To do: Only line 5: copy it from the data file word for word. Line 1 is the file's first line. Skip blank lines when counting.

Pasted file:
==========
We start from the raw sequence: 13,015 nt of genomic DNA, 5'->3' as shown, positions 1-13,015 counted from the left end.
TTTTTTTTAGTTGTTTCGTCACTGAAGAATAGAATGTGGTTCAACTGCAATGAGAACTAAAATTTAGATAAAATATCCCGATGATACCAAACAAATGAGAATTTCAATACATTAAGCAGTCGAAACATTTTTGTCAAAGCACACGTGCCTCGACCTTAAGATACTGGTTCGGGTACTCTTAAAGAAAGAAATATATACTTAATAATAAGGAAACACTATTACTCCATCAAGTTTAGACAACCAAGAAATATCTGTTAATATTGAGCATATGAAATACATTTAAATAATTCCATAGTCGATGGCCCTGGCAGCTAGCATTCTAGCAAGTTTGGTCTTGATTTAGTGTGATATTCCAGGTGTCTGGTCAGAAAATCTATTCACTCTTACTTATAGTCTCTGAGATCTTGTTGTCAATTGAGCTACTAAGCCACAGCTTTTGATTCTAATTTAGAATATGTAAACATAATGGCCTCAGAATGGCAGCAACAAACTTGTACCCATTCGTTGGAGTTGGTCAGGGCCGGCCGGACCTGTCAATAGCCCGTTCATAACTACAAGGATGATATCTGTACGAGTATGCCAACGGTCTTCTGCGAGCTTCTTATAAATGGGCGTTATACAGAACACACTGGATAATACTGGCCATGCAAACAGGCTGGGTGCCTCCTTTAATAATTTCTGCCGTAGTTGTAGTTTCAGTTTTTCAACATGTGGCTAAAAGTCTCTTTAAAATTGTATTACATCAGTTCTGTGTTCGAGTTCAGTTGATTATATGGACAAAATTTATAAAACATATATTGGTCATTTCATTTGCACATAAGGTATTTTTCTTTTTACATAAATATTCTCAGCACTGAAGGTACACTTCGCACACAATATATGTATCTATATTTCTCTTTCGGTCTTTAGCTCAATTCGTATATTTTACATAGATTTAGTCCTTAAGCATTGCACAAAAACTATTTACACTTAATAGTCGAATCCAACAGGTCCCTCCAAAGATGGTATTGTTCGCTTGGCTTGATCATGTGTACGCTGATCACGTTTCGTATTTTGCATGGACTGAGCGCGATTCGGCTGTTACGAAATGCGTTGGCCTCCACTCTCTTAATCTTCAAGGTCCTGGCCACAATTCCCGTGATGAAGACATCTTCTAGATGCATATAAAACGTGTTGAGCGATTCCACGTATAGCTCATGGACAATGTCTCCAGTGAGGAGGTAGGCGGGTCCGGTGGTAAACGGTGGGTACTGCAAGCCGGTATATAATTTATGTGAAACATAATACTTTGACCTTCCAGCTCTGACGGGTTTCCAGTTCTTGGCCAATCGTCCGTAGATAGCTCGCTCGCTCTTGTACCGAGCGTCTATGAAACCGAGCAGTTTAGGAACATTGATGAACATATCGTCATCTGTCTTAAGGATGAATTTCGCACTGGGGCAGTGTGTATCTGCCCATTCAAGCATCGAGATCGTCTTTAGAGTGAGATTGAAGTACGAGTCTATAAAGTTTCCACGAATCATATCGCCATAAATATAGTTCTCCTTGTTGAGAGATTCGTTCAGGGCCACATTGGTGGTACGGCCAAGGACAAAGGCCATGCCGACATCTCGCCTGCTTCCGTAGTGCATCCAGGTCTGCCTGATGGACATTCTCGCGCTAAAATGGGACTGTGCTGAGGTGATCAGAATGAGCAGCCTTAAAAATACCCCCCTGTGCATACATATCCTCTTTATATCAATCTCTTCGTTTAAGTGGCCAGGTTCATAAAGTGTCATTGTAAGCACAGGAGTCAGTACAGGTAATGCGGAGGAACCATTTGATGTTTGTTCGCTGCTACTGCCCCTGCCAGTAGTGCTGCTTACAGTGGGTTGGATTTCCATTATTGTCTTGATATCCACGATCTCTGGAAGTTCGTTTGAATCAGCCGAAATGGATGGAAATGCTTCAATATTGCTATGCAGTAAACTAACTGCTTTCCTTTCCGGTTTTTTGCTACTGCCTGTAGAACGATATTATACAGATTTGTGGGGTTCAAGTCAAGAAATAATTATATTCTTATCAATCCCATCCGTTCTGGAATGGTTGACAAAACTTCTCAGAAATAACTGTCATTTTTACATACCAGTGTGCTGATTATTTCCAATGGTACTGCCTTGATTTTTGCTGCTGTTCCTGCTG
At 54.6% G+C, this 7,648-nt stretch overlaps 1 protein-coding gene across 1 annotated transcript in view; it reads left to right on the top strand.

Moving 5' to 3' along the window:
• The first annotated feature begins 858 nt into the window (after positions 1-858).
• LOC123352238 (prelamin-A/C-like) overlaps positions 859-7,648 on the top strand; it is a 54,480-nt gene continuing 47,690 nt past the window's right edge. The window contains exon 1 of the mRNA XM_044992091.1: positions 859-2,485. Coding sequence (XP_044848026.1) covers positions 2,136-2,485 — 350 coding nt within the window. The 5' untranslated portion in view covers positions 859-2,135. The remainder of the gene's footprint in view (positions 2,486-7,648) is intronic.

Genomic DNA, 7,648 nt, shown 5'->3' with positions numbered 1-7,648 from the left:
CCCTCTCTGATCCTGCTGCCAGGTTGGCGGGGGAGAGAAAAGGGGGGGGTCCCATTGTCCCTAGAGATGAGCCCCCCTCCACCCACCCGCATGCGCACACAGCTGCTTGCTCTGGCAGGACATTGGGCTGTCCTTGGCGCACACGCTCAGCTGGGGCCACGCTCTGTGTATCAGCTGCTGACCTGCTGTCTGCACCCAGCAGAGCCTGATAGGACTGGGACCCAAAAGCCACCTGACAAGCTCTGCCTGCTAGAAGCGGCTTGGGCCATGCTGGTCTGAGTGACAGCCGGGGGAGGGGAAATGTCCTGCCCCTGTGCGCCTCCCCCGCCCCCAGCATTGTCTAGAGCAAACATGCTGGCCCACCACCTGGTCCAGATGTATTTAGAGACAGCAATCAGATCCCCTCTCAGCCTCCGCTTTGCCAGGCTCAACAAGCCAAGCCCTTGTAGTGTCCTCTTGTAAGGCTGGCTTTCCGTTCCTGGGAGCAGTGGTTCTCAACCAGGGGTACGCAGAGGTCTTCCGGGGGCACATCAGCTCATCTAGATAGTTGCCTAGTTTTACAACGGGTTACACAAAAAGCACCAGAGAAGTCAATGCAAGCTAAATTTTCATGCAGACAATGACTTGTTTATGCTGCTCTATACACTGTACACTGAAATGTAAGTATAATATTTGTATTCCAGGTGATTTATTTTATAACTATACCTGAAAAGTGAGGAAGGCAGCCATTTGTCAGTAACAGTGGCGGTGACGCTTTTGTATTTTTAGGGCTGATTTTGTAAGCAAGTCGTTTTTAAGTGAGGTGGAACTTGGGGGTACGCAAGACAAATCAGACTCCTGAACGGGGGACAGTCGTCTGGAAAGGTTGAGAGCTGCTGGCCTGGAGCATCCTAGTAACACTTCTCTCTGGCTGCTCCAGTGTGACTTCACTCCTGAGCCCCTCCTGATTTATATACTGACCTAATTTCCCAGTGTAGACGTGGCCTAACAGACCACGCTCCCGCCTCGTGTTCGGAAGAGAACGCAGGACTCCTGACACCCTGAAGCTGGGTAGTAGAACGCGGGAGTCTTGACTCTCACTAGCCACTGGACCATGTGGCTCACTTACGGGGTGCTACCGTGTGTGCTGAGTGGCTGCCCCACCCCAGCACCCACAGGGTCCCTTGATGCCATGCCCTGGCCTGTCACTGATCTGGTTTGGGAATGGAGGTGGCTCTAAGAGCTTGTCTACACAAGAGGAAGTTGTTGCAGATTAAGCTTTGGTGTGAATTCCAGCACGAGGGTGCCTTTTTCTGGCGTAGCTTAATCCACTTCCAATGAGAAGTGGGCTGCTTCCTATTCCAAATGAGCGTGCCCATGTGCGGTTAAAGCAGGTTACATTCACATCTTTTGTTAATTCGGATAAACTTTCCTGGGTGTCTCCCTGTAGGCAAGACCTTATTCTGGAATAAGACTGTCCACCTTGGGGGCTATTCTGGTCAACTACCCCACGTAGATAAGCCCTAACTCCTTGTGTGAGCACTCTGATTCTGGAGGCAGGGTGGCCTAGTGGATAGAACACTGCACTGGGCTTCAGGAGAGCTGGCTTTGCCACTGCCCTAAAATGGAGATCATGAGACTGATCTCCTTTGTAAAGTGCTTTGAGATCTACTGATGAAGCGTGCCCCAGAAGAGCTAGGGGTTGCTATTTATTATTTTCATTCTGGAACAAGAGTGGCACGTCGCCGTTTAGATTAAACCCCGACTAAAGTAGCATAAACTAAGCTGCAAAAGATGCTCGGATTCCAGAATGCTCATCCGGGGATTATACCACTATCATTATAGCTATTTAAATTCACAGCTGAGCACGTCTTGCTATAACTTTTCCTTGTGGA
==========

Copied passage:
• The first annotated feature begins 858 nt into the window (after positions 1-858).